So the big change is how aggressively they’re they’re coming after you? Where past administrations might have been lenient when these statuses lapse, in this case they’re starting to enforce that more aggressively. Is that right?
Absolutely, that’s right. Yes. And then the and the third one is that the day are after the I-94 [student visa form] expires (if there was an actual date on it) that’s when you become unlawfully present. And the last one is, sometimes a judge will make a determination and procedurally one is allowed to appeal the decision. And now the government is saying that even while you appeal that decision, we are going to consider your status unlawfully present.
Now all of these different ways you might become unlawfully present can lead to one thing: detention.
So the bottom line is international students need to be much more careful to not fall out of status accidentally, because if they do they’re they’re facing removal proceedings and possibly ending up detained and then deported?
That’s right. So now students have to be acutely aware of what their status is. How long do I have to stay here? And what are the things that will get me out of status. So my recommendation would be to talk to the international student department at your school, so that they can give you a 101 of what might makes them fall out of status.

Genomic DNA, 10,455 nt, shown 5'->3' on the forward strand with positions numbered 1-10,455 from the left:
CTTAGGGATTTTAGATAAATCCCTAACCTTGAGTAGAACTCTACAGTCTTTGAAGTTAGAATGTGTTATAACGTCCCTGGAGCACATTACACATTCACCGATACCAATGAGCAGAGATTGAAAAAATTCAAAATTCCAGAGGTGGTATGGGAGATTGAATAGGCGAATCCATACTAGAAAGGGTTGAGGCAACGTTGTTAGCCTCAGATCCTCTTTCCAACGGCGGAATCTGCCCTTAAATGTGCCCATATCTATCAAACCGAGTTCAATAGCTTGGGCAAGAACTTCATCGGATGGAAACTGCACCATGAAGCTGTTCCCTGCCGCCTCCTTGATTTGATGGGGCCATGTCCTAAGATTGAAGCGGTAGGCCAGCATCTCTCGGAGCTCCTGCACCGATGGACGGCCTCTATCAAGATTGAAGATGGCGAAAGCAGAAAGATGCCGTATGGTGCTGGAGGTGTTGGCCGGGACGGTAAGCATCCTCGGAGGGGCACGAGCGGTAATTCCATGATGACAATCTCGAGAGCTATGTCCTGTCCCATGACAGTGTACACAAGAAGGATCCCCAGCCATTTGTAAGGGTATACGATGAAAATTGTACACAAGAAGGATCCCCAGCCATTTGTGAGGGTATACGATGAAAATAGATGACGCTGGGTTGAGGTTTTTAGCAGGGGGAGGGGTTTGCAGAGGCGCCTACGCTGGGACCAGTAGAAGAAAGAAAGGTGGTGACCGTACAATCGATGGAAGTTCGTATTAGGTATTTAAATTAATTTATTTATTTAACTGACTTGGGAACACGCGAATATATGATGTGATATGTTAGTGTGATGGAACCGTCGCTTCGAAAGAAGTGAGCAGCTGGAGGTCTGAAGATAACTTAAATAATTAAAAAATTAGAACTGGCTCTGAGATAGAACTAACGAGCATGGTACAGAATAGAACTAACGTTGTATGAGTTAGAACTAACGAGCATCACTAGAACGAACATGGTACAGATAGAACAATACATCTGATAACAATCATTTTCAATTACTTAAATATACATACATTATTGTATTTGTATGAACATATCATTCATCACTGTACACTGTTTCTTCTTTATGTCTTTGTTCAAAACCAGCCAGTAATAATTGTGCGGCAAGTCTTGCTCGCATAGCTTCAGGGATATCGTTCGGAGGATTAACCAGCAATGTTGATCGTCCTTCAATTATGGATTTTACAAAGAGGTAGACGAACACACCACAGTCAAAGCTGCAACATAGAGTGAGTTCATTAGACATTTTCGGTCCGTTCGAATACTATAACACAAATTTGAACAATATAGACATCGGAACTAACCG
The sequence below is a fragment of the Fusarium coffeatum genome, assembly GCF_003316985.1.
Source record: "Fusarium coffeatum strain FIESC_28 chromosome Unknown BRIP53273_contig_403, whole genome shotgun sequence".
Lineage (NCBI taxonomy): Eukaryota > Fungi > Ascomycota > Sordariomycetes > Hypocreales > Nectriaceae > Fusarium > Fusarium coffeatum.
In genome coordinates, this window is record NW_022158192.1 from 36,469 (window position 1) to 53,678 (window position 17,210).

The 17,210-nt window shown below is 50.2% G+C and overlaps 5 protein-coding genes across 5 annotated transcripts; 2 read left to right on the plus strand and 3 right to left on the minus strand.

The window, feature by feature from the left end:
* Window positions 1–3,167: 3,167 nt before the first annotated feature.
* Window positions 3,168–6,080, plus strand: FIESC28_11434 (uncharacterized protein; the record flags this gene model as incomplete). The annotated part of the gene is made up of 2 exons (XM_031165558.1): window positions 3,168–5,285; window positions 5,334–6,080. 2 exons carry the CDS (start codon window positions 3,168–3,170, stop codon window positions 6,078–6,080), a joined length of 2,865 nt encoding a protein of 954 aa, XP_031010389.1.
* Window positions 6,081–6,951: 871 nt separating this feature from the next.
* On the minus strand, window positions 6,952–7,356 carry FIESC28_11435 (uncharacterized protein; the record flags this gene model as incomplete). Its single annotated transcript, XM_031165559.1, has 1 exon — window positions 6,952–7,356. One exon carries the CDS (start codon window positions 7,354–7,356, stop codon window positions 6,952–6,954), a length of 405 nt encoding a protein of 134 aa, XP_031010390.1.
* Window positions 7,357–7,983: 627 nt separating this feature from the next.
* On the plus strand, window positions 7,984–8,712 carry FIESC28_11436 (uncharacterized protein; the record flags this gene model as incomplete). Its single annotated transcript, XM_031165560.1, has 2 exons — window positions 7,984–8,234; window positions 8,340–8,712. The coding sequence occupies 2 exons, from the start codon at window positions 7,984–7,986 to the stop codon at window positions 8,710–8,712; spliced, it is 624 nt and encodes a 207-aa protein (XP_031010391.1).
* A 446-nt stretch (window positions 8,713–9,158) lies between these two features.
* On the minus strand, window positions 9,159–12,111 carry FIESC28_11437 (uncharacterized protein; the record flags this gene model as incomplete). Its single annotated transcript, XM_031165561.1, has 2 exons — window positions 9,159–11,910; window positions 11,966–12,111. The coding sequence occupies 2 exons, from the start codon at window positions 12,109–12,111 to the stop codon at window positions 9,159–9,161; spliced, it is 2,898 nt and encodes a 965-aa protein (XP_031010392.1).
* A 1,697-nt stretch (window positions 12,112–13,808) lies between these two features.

We’re almost out of time. But I want to ask you one more big-picture question: from a devil’s advocate standpoint, isn’t it good to be enforcing that these rules as they stand, and to be holding international students to the laws are written? What do we lose from this more aggressive enforcement?
That’s a really good question. You know as a lawyer you know I want people to maintain status and they want them to follow the law.
But what we have seen with this administration over and over and over again is arbitrary decisions. And these arbitrary decisions that they’re making are affecting immigration as a whole. Schools will find that students don’t want to come here anymore. And there is already a drastic drop in the number of international students that are coming to the U.S.. These students contribute to the future of America. They’re contributing to the economy. There are many statistics to show how beneficial international students are. So when arbitrary rules are put into place it affects not just the student, it actually affects an entire ecosystem.
I think what we will see in 2019 is that schools are going to be struggling to get students. People will essentially say well America’s no longer the place for us to go and get our education. Because I can get it in Canada, and they actually want me.